Genoa equestrian team edges Clay for spot at state meet

J. Patrick Eaken

The Michigan High School Athletic Association sanctions state equestrian meets like any other varsity sport. In Ohio, it is the Ohio Interscholastic Horsemanship Association.
        Last month, Eastwood won a Division I state title over Napoleon and Hopewell-Loudon, and in D-III, Clyde and Notre Dame were battling it out for the championship.
        Genoa qualified for the D-II state meet, but did not take home a championship. In district competition, Genoa and Clay were neck and neck for the right to qualify for state.
        In the first two district meets, Clay won, scoring 52 points to edge Genoa (49) and Fremont (35). In the second meet, Genoa scored 116 points to edge Clay (109) and Fremont (56). It came down to a third meet to see which team would qualify for state.
        “It was a close race to the end against Clay at the third meet, and Genoa only came out on top by a few points,” said Genoa coach Kim Richards.
        “The competition at the state meet was much more challenging, as we are a very speed-oriented team. More participants are needed who can perform in the Showmanship and Trail classes for us to be more competitive.  Regardless, at state we faced two strong teams:  Wauseon and Otsego.”
        Wauseon took first, Otsego second and Genoa third.
        The Genoa equestrian team is comprised of six members. From the Genoa district, the team has juniors Laney Reineck and her horse Silverado, Emma Eck with Ace and Layla, Emma Steinmiller with Pancho and Sami Richards with Flirt and Barbie. There is one sophomore, Sophie Richards with Cash.  Holly Murray, a home-schooled sophomore student from Elmore, rides with Genoa on her horse Sherman. 
        “We are always looking for new members,” Sherman said. “Riders do not have to own their own horse. They may lease one to use for participation on the equestrian team.”
        The competition focuses mostly on Western riding, and Richards allows her team members to participate in the classes they specialize in.
        “Participants do not even have to ride,” Sherman said. “Events such as Showmanship and In-Hand Trail allow the equestrian to demonstrate their abilities to work the horse through a walk-trot pattern over and around obstacles. Riding classes may include putting the horse through paces (walk, trot, canter) around the arena, changing direction, and riding without stirrups at any pace.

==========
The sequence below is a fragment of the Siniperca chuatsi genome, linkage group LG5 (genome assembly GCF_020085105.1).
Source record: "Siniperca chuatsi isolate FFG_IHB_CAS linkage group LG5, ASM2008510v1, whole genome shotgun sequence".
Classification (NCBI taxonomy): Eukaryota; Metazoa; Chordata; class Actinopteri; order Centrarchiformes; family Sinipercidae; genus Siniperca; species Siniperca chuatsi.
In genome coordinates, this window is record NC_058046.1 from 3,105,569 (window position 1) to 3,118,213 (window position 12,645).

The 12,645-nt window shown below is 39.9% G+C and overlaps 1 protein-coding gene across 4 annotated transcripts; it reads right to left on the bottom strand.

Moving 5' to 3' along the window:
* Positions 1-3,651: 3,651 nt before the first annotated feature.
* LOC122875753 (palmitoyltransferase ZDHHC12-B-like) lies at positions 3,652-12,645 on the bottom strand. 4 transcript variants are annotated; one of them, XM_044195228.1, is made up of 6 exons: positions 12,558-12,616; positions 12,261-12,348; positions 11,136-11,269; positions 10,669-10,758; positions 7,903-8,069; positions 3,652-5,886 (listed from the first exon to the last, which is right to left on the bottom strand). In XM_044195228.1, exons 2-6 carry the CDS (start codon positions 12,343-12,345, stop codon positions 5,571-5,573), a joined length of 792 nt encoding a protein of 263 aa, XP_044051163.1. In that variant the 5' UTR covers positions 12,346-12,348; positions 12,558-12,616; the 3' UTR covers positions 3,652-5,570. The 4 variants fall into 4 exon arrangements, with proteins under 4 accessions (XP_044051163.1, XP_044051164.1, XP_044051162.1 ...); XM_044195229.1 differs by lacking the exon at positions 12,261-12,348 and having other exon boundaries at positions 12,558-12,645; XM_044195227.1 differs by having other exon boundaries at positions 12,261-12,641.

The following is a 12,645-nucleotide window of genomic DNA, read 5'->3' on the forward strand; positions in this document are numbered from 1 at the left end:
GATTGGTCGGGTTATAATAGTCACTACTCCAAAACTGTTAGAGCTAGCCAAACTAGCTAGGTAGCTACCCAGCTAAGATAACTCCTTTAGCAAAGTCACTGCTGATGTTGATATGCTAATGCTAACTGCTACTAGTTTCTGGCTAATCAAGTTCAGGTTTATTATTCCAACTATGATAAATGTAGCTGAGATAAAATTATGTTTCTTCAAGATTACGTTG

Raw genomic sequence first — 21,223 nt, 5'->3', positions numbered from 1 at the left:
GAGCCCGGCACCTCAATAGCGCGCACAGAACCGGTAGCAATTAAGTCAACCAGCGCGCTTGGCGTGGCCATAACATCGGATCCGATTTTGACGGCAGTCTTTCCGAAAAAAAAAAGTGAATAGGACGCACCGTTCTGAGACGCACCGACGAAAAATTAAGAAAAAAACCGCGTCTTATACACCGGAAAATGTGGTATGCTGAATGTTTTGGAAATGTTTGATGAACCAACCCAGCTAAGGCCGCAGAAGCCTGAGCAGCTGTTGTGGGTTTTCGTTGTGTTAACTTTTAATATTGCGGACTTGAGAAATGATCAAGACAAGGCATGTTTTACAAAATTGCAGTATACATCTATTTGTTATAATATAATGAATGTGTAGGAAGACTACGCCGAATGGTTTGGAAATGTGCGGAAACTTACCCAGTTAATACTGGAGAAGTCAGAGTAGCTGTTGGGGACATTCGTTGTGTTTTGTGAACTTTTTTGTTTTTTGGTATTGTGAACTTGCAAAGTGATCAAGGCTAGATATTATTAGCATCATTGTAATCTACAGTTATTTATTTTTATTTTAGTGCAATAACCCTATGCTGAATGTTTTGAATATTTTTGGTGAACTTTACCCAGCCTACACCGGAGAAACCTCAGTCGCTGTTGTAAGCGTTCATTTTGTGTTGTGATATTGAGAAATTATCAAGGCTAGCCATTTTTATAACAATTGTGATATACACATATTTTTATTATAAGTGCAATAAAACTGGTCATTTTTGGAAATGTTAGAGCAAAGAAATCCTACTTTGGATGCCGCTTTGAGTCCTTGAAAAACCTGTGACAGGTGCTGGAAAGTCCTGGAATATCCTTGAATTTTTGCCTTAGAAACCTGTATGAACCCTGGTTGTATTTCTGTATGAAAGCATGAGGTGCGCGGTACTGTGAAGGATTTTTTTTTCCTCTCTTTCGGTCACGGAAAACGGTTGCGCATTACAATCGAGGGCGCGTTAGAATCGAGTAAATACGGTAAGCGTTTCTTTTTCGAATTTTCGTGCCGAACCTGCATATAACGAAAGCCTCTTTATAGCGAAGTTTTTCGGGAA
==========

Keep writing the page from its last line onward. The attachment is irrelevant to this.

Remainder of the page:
“The classes for which I hold my breath are ‘Over Fences,’ which involves the horses and riders jumping over raised poles.  At the first meet, the poles usually are raised from the ground two feet, and they are lifted an additional three inches at successive meets.  At the state meet this year, the riders and horses needed to clear poles raised three feet off the ground for a successful ride.”
        Richards said her Genoa team members this year enjoyed the speed classes, which are timed events.
        “At each meet, these include the typical rodeo style barrel racing, and a set of six poles which the horse must be weaved through,” Richards said. 
        Richards said additional events which alternate from one meet to the next are
        • Speed and Control, in which horse and rider begin motionless in a square box, race a distance to weave around three cones, and race back to stop in the box
        • Keyhole, in which the horse-rider pair race down the arena to weave through  "keyhole" pattern of three poles and back; or
        • Flags, where the rider must grab a baton from a bucket on one side of the arena, race to the end around a barrel, back up the other side of the arena to secure the baton in a second bucket. 
        “A final favorite is the Relay Race, in which horse and rider pairs enter opposite ends of the arena, one with a baton,” Richards said. “The rider with the baton races to the other end to hand off to the waiting teammate.  This teammate, once she has the baton races back to the starting point.”


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